New Partnership Links Local Teachers, Davidson College and UNC Charlotte
Charlotte-Mecklenburg Schools (CMS), Davidson College and the University of North Carolina at Charlotte announced May 6 an innovative educational partnership to strengthen teaching and learning in local schools. The collaboration, called the Charlotte Teachers Institute (CTI), will offer seminars to public school teachers taught by faculty from Davidson and UNC Charlotte on subjects that teachers have chosen.

The Institute, the first of its kind in the state, is launching a pilot program for CMS teachers this fall, based on a national project at Yale University called the Yale National Initiative. Charlotte is in the process of applying to the Yale National Initiative for League Institute status and hopes to be officially accepted in early 2010. Four other U.S. cities (New Haven, Philadelphia, Pittsburgh and Houston) have launched similar institutes.

Davidson College and UNC Charlotte will each host two interdisciplinary seminars led by an expert faculty member who will explore a specific topic in depth. A diverse group of 52 CMS teachers — from 24 schools and multiple grade levels and backgrounds — will participate in the first program. The seminar participants, referred to as CTI Fellows, will attend 13 once-a-week, two hour seminars from August until November and write a new curriculum unit for their students based on the subject matter. Each participant will receive a $1,500 stipend and continuing education credits for successfully completing the program. CTI expects to increase the number of seminars offered in future years.

The seminars will allow CMS teachers to study subjects that both interest them and relate to their classroom teaching. The first four seminars offered include Davidson associate professor of English Ann Fox teaching “Exploring Depictions of Science in Theatre” and Davidson professor of chemistry Ruth Beeston teaching “A Scientific and Human Approach to Color.” UNC Charlotte historian Oscar Lansen will lead a seminar examining "Children in War and Conflict," and UNC Charlotte professor of mathematics Harold Reiter will lead a seminar on "Understanding Fundamental Ideas in Mathematics at a Deep Level."

“The focus on scholarly content makes this an outstanding program,” said Dr. Peter C. Gorman, superintendent of Charlotte-Mecklenburg Schools.  “CTI will help CMS teachers benefit from the rich educational expertise at UNC Charlotte and Davidson.”

Davidson President Thomas W. Ross said that the program supports Davidson’s mission of community outreach. “CTI serves as a primary piece of Davidson College’s efforts to reach out to and connect with the greater Charlotte community, and the program works to reinvigorate Davidson faculty members, as they engage more closely with the regional educational community,” said Ross.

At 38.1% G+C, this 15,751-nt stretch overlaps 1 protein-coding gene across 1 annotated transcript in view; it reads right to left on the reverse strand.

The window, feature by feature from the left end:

CTI works to fulfill the missions of both UNC Charlotte and Davidson College to reach beyond their campus boundaries to rejuvenate and prepare teachers so they may help today’s students succeed in an evolving and diverse world.

“CTI directly responds to recommendations set forth by UNC System President Erskine Bowles’ UNC Tomorrow Initiative, as it helps the University develop a seamless educational continuum from pre-kindergarten through higher education,” said UNC Charlotte Chancellor Philip L. Dubois.

CMS, Davidson, and UNC Charlotte are contributing personnel and financial resources for CTI, and the initiative has begun to seek foundation and private support to expand the program to reach more of the school district’s 9,300 teachers.

The demand by teachers for this kind of professional development is high, according to Charlotte-Mecklenburg Schools administrators. Teachers value the content-based nature of the program and its leadership development components. CTI relies on teachers to select the seminar topics and recruit new participants. Teacher leader Jeff Joyce, a social studies teacher at Northwest School of the Arts, has been involved with developing this program since the summer of 2005, when he traveled to Yale University to learn about the Teachers Institute model.

“This experience gives me a unique command over my classroom,” said Joyce. “It builds my knowledge and helps me dig deeper into my subject. It makes me feel like a professional, because I am treated like a professional. On every occasion it has helped bring out the great passion I have for the subject I teach.”

Strong teachers are essential for increasing student achievement at CMS, Gorman said.  “Teachers are the most important school-based factor in academic success. If we can continue to develop a teacher’s academic understanding, that teacher will be better equipped to help students learn the material.”

The Charlotte Teachers Institute launch coincides with the release of a new report by the Yale National Initiative that concludes that Teacher Institute participation enhances teacher quality and increases teacher retention. The report may be found at  To learn more about the Charlotte Teachers Institute, contact CTI Director, Molly Shaw at (704) 687-0078 or visit